25 January is always an important cultural day in the Scottish calendar but this year is especially exciting as a researcher has unearthed seven long lost manuscripts, including correspondence between Robert Burns and his close friends, which throw significant new light on the life and work of the poet. The manuscripts are believed to be among some of the most important findings concerning Burns in recent years, and this research offers academics and scholars new resources through which to study his life and works.
Full research findings will be presented on 12 January at the University of Glasgow Burns Conference 2013. The finds include three holograph manuscripts written by Burns, three letters to the Bard, and one letter from Burns’s own dear `Clarinda’ to his physician, Dr William Maxwell. Although some of these ‘detached’ manuscripts have been previously published, the original copies were lost for up to 200 years, until their re-discovery in 2010. They have now been privately sold to a collector.
Chris Rollie, the researcher who discovered and identified the lost manuscripts, said: ”I realized very quickly that the material I was looking at was original and felt that some of it might be unpublished. Careful research revealed that, whilst some of the material had been previously published, it was long lost, and some material was indeed new to Burns scholarship. I feel very privileged to have discovered these manuscripts and look forward to sharing their content.”
Professor Gerry Carruthers, Co-Director of the University of Glasgow’s Centre for Robert Burns Studies, which is hosting the conference, said: “’The finding of the Clarinda letter in full is very timely as we move towards a new edition of Burns’s correspondence, and the other new manuscript findings of letters will also similarly help.
“The discovery of the draft, ‘Composed on hearing a bird sing’, will also help us understand better the creative process behind one of Burns’s poems. The Aiken epistle and especially the Maxwell-McLehose exchange bring poignant and important additional detail to the immediate aftermath of Burns’s death and its effect on those whom he had loved. It is very exciting that such lost manuscript material continues to emerge in the 21st century.”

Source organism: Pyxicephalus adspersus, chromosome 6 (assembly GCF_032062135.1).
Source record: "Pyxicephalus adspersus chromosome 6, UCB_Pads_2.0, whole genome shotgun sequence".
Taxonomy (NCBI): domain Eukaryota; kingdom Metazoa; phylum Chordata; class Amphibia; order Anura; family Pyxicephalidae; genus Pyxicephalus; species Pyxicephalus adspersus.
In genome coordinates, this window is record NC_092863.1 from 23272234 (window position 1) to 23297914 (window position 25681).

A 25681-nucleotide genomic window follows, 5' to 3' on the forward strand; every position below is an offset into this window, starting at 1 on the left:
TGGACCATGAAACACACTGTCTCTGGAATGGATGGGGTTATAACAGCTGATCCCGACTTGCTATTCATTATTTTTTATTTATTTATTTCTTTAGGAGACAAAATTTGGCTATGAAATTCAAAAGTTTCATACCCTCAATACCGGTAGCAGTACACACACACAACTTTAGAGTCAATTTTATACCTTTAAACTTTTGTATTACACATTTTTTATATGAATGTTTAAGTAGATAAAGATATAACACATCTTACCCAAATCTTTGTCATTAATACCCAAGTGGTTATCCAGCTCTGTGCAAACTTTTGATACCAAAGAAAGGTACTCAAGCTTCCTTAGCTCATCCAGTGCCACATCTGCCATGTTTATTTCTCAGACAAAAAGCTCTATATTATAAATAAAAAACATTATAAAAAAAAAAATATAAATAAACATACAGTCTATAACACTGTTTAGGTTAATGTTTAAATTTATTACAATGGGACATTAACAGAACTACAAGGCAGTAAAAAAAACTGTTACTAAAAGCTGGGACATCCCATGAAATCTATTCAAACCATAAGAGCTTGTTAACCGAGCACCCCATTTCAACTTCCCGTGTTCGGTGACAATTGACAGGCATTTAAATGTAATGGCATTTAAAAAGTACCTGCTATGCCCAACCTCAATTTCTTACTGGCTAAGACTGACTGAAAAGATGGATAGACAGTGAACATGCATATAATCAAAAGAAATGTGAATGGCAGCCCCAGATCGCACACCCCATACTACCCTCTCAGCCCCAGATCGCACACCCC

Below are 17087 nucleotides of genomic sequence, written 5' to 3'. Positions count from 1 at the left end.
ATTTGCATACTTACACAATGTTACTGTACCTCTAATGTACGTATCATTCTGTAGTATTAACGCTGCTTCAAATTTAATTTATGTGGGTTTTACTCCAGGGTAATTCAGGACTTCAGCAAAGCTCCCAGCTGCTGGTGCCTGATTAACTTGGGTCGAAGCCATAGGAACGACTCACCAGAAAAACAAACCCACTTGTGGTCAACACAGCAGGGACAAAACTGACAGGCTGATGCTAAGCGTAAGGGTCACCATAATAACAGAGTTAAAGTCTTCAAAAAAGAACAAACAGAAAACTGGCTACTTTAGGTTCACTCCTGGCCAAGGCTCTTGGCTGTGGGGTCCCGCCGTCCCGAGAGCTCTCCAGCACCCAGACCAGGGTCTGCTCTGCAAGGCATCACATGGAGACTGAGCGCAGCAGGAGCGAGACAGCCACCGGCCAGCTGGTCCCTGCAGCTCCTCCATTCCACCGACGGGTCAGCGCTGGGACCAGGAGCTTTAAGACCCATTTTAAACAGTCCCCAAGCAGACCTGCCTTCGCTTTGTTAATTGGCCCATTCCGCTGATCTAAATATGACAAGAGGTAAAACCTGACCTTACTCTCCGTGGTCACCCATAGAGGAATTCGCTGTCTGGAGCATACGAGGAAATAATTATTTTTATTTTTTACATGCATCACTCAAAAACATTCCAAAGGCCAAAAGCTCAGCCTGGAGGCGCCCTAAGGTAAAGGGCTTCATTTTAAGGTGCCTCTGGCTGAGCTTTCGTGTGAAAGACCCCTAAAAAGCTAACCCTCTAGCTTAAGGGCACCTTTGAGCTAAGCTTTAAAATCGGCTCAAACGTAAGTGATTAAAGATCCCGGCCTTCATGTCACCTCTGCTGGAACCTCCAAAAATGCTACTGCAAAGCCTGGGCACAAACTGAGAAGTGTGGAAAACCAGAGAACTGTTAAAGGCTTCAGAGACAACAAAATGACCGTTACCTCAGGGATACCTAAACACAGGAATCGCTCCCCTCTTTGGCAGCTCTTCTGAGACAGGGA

The manuscripts were found inside an Extra Illustrated W.Scott Douglas edition of ‘The Works of Robert Burns’, dating from 1877-79, which belonged to Burns’s publisher, William Paterson. At least some of the manuscripts appear to have been at one time in the possession of Burns’s close friend and physician, Dr William Maxwell. Maxwell was one of a small group of Burns’s close friends who undertook the collection of the poet’s own papers and related manuscripts following his death.
Robert Burns was born on January 25th, 1759, in Alloway, Scotland. He was the oldest of seven children born to a struggling farmer and his wife. After his mother introduced him to Scottish folk songs, legends and proverbs, he began writing touching poems and songs. Some of Burns’ best known songs include Auld Lang Syne (the New Years song), Ye Banks and Breaes of Bonnie Doon and My Love’s Like a Red, Red Rose. His first book of poems was published in 1788. He died at the age of 37, from rheumatic heart disease, which he had suffered from since he was a child. Robbie Burns’ work is internationally loved, his birthday is celebrated all over the world on January 25th.